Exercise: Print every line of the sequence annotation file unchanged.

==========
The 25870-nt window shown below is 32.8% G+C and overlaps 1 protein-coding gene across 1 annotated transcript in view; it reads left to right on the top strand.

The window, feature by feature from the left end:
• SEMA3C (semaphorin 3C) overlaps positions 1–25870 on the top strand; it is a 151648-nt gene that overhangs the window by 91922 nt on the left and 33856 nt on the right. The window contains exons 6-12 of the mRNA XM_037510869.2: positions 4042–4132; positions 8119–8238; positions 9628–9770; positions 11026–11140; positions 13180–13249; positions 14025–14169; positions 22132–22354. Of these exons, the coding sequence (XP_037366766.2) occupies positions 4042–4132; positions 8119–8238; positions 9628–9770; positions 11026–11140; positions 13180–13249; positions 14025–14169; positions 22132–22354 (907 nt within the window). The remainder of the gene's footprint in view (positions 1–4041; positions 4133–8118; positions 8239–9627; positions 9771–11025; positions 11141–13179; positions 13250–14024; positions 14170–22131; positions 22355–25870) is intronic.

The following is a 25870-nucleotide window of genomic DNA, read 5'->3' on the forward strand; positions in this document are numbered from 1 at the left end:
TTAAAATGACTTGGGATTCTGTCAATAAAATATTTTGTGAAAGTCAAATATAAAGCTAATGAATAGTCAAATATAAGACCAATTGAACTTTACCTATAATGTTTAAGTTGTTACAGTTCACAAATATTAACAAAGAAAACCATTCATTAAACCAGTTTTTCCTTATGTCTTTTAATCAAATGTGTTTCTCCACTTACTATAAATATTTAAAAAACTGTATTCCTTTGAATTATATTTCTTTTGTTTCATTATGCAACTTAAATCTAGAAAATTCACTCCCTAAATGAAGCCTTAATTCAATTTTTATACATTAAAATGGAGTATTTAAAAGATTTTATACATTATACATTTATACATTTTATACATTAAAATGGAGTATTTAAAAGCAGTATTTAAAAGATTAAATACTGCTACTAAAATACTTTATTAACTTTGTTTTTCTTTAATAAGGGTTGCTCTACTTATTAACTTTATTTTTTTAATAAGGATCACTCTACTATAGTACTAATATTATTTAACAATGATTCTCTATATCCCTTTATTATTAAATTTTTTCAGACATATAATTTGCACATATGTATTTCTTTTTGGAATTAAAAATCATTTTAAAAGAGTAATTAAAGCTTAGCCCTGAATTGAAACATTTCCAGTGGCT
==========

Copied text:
The 25870-nt window shown below is 32.8% G+C and overlaps 1 protein-coding gene across 1 annotated transcript in view; it reads left to right on the top strand.

The window, feature by feature from the left end:
• SEMA3C (semaphorin 3C) overlaps positions 1–25870 on the top strand; it is a 151648-nt gene that overhangs the window by 91922 nt on the left and 33856 nt on the right. The window contains exons 6-12 of the mRNA XM_037510869.2: positions 4042–4132; positions 8119–8238; positions 9628–9770; positions 11026–11140; positions 13180–13249; positions 14025–14169; positions 22132–22354. Of these exons, the coding sequence (XP_037366766.2) occupies positions 4042–4132; positions 8119–8238; positions 9628–9770; positions 11026–11140; positions 13180–13249; positions 14025–14169; positions 22132–22354 (907 nt within the window). The remainder of the gene's footprint in view (positions 1–4041; positions 4133–8118; positions 8239–9627; positions 9771–11025; positions 11141–13179; positions 13250–14024; positions 14170–22131; positions 22355–25870) is intronic.

The following is a 25870-nucleotide window of genomic DNA, read 5'->3' on the forward strand; positions in this document are numbered from 1 at the left end:
TTAAAATGACTTGGGATTCTGTCAATAAAATATTTTGTGAAAGTCAAATATAAAGCTAATGAATAGTCAAATATAAGACCAATTGAACTTTACCTATAATGTTTAAGTTGTTACAGTTCACAAATATTAACAAAGAAAACCATTCATTAAACCAGTTTTTCCTTATGTCTTTTAATCAAATGTGTTTCTCCACTTACTATAAATATTTAAAAAACTGTATTCCTTTGAATTATATTTCTTTTGTTTCATTATGCAACTTAAATCTAGAAAATTCACTCCCTAAATGAAGCCTTAATTCAATTTTTATACATTAAAATGGAGTATTTAAAAGATTTTATACATTATACATTTATACATTTTATACATTAAAATGGAGTATTTAAAAGCAGTATTTAAAAGATTAAATACTGCTACTAAAATACTTTATTAACTTTGTTTTTCTTTAATAAGGGTTGCTCTACTTATTAACTTTATTTTTTTAATAAGGATCACTCTACTATAGTACTAATATTATTTAACAATGATTCTCTATATCCCTTTATTATTAAATTTTTTCAGACATATAATTTGCACATATGTATTTCTTTTTGGAATTAAAAATCATTTTAAAAGAGTAATTAAAGCTTAGCCCTGAATTGAAACATTTCCAGTGGCT